About 16 parishes did not participate in the voting at all, apparently because they remain aligned with the church.

A few clergy also expressed concerns about severing all ties to the Episcopal Church, but a vast majority voted firmly in favor of disassociation.

Lawrence and others have cited history to justify their actions. “The Diocese of South Carolina, established in 1785, predates the establishment of the Episcopal Church (TEC), which was established in 1789,” officials stated in a fact sheet distributed before the convention. “It existed before TEC. Though it has disassociated from TEC its identity has not changed.”

In his address, Lawrence asserted the Diocese of South Carolina remains part of the Anglican Communion and has received words of encouragement from Anglican leaders worldwide.

“So for now and the foreseeable future, having withdrawn from our association with TEC, we remain an extra-provincial Diocese within the larger Anglican Communion, buttressed by the knowledge we are recognized as a legitimate diocese by the vast majority of Anglicans around the world,” he said.

People in the diocese who are remaining in the church said Lawrence was mischaracterizing the church and diocesan history.

The diocese did not exist before the Episcopal Church, only a group of parishes (geographies) that were part of an established church in the region, the Church of England, said Barbara Mann, past president of the Episcopal Forum, a group loyal to the church.

After the Episcopal Church was founded, those parishes joined to become a founding diocese.

Though Lawrence and his colleagues have announced their independence, church officials do not recognize their claim, according to Steve Skardon, a cradle Episcopalian and critic of the breakaway efforts. “A diocese is to the church what a state is to the nation,” he said. There is no constitutional provision for secession.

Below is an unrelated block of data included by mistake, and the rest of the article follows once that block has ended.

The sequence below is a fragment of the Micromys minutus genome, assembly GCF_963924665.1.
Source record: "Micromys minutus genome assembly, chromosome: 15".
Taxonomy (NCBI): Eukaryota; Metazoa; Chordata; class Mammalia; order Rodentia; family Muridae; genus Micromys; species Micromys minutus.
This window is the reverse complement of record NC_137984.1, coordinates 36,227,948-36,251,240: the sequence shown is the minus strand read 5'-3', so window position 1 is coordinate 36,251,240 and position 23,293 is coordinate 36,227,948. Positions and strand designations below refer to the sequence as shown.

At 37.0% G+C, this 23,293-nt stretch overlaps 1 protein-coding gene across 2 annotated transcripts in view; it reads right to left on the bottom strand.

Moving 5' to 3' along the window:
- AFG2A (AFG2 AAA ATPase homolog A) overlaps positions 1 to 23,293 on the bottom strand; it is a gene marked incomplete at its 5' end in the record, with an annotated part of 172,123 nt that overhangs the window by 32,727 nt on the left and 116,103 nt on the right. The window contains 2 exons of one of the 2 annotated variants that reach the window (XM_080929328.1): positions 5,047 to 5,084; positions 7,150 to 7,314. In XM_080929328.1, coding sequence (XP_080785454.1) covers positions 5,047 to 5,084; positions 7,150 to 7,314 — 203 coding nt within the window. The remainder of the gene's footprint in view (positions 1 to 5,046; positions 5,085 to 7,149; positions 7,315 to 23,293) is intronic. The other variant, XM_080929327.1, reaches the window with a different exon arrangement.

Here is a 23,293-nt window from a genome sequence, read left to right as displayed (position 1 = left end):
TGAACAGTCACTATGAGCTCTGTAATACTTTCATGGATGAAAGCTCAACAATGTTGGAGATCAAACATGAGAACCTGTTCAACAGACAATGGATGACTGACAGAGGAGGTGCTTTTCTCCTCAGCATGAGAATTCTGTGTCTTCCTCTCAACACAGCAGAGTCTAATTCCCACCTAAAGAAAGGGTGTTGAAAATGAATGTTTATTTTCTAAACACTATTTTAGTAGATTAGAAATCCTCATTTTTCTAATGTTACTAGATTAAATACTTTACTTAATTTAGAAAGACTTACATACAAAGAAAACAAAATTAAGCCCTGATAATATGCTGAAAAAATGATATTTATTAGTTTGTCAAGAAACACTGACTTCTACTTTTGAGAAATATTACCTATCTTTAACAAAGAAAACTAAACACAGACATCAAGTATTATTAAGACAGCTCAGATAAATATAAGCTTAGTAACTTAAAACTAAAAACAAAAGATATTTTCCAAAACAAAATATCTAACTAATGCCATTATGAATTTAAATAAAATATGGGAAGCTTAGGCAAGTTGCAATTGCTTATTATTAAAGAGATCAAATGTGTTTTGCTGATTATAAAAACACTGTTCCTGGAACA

To Skardon, who maintains a website devoted to the politics in the local diocese, the legal and administrative posturing is “all about property.”

In a pastoral letter to the diocese released last week, Jefferts Schori stated the church’s position on separation.

“While some leaders have expressed a desire to leave The Episcopal Church, the Diocese has not left,” she wrote. “It cannot, by its own action. The alteration, dissolution or departure of a diocese of The Episcopal Church requires the consent of General Convention, which has not been consulted.”

Local officials argue otherwise. Lawrence has said efforts by a newly formed steering committee loyal to the church are fraudulent and malicious attempts to usurp the name, diocesan seal and oversight of those who no longer wish to be associated with a church that has abandoned “the doctrine, discipline and worship” of traditional Anglicanism.

Melinda Lucka, current president of the Episcopal Forum, said the local diocese now is a distinct, unaffiliated corporate entity. “It can’t be in the diocese, because it no longer belongs to the Episcopal Church,” she said.

Last week, a new steering committee was formed to begin the process of reconstituting an administration of what the church calls a “continuing diocese.”